Irene Dunne’s gift in a dramatic scene often pronounces itself in an utter disavowal of self-pity. Whether she was bereft with loneliness in Back Street (1932), blind in Magnificent Obsession (1935), saying a final farewell to the man she loved in When Tomorrow Comes (1939), or raising a baby alone in Unfinished Business (1941), she never succumbed to a woe-is-me wallow. She was too concerned with empathy for another player or how to best carry on. She has a line that drops from the remake, which makes the final scene more devastating. When Charles Boyer figures out what happened on the day she failed to meet him and starts toward to bedroom to find the painting and wheelchair, Dunne leans forward and asks him what time his boat sails in a light voice, as one last attempt to spare him the truth and allow him to leave her dreary apartment none the wiser. She’s not so preoccupied with her own situation that she loses sight of what the truth will do to the man she loves. For some reason, Deborah Kerr omits this bit of business in the remake and remains placid on the sofa, waiting for Cary Grant to discover the tell-tale sign of her tragic accident.
In an interview with James Bawden in 1974, Dunne recalled watching the film in a retrospective, and that afterward she rang Boyer to tell him how much she had enjoyed his performance. He replied so you finally saw me! He spent much of his career supporting women onscreen. Dunne shared a memory of how Boyer used to joke that it was time to get a haircut when he was in a picture co-starring with a lead actress. He said that the camera always lingered on the back of his head during a clinch, so he had to make sure it was tidy. Boyer’s masterclass underplay may have been easy to miss for a co-star, but no one in the audience could miss his deeply affecting performance of a man who had loved and lost.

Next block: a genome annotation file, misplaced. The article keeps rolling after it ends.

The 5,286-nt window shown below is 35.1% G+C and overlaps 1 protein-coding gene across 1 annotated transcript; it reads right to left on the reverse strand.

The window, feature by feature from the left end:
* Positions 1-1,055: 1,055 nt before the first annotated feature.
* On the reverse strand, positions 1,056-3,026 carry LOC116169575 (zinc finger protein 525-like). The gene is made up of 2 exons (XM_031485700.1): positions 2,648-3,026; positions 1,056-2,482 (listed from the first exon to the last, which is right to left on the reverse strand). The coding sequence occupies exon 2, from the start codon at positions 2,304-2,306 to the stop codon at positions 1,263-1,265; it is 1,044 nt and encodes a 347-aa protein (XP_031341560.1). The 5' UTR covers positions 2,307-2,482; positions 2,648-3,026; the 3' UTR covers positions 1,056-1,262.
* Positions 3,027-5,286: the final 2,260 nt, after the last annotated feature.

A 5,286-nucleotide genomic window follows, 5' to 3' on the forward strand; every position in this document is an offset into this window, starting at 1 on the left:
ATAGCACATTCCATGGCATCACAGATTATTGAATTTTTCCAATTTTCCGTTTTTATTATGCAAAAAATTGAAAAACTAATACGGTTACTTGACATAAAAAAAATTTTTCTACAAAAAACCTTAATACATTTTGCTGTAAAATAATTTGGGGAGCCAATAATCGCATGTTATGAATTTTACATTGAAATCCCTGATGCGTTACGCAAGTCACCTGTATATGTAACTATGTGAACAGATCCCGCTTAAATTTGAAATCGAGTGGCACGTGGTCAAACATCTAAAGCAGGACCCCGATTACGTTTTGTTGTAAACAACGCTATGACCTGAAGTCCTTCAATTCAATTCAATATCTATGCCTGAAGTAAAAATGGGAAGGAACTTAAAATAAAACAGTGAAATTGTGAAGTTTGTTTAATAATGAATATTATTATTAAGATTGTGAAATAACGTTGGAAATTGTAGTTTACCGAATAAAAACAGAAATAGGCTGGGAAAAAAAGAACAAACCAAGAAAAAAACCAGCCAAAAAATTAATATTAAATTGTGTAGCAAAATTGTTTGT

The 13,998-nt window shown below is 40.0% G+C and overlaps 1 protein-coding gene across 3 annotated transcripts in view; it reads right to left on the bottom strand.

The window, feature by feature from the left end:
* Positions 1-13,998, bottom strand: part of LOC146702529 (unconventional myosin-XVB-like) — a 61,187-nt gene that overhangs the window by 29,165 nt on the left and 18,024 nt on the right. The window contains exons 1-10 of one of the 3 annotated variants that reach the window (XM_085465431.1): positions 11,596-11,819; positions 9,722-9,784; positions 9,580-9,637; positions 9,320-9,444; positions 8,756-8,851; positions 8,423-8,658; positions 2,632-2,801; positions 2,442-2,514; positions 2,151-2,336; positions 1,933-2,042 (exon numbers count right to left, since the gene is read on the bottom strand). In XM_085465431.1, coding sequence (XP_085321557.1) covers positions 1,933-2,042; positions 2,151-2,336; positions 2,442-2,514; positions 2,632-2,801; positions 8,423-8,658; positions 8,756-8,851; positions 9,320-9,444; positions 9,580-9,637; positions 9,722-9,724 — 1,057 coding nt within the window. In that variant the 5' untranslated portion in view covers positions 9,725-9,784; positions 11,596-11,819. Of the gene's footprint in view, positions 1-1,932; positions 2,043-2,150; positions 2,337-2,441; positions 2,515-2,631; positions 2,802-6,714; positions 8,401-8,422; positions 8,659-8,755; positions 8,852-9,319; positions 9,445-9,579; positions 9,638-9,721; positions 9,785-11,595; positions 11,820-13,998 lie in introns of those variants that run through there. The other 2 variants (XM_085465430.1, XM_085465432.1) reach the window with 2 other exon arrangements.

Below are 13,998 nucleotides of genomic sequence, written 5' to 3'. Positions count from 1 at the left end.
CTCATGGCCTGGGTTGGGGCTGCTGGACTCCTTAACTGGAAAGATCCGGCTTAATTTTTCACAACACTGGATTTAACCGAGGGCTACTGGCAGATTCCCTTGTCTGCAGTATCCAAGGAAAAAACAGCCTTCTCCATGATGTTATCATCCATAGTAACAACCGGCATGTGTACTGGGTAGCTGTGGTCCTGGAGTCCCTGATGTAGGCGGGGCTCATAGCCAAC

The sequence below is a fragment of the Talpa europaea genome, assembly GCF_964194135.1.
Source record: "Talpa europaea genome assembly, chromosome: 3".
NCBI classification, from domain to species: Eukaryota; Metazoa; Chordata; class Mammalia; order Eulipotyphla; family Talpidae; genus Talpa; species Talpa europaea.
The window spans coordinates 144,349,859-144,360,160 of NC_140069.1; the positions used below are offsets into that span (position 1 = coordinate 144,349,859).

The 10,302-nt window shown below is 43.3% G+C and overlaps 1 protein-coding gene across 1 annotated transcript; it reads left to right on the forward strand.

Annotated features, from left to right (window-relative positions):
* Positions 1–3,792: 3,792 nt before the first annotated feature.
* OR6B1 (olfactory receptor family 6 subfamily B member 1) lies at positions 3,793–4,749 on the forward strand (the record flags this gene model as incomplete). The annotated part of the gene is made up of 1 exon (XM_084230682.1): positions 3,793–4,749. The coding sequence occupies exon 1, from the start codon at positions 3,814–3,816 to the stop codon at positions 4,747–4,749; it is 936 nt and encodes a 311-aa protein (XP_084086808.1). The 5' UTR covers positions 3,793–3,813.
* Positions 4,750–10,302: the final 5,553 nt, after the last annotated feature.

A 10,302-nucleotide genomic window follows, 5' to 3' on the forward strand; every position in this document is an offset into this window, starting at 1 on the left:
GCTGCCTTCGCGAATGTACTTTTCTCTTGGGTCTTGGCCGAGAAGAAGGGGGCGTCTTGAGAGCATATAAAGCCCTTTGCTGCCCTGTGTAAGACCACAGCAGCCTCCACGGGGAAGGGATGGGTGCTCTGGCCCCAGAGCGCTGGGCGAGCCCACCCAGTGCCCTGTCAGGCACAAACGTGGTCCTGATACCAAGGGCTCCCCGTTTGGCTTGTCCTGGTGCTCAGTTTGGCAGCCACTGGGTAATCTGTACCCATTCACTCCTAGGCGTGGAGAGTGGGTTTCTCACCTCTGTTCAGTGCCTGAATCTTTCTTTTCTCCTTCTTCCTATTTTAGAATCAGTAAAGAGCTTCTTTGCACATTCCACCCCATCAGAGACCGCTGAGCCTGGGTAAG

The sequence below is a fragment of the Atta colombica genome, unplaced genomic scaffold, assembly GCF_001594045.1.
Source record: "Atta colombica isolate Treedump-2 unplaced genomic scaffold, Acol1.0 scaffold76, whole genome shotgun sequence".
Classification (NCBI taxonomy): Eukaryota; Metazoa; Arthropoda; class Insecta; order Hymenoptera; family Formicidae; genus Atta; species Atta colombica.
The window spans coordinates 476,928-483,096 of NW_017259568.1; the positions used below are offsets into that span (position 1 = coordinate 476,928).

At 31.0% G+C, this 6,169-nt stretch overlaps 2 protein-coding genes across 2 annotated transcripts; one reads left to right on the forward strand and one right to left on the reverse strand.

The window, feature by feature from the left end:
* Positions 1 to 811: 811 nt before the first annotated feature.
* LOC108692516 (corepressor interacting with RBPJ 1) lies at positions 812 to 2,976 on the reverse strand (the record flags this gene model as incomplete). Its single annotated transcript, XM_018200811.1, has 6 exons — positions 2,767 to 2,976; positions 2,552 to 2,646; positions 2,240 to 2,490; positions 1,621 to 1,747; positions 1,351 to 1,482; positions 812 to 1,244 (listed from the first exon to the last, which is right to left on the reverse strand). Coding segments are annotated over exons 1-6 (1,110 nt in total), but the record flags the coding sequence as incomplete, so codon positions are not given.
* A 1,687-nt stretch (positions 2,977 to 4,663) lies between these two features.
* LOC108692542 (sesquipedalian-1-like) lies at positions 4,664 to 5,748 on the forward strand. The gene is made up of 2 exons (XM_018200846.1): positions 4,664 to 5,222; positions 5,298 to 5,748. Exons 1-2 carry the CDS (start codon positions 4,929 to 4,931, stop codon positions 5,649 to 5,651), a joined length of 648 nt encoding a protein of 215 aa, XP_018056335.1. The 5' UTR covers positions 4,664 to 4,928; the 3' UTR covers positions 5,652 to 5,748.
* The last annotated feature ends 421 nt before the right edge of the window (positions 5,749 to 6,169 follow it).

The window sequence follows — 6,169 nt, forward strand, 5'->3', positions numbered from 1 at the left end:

The script for the final scene of Leo McCarey’s Love Affair (1939) remains almost identical in the director’s remake, An Affair to Remember (1957), but the scenes vary dramatically in each leading man’s delivery. As Nicky Ferrante, Cary Grant plays the scene in an altogether different emotional pitch from Charles Boyer’s Michel Marnet. Close up, there’s little to recommend Grant’s vanity-riddled performance over the rich emotional panoply Boyer gifts to viewers. Grant renders elevator music from Boyer’s grand symphony.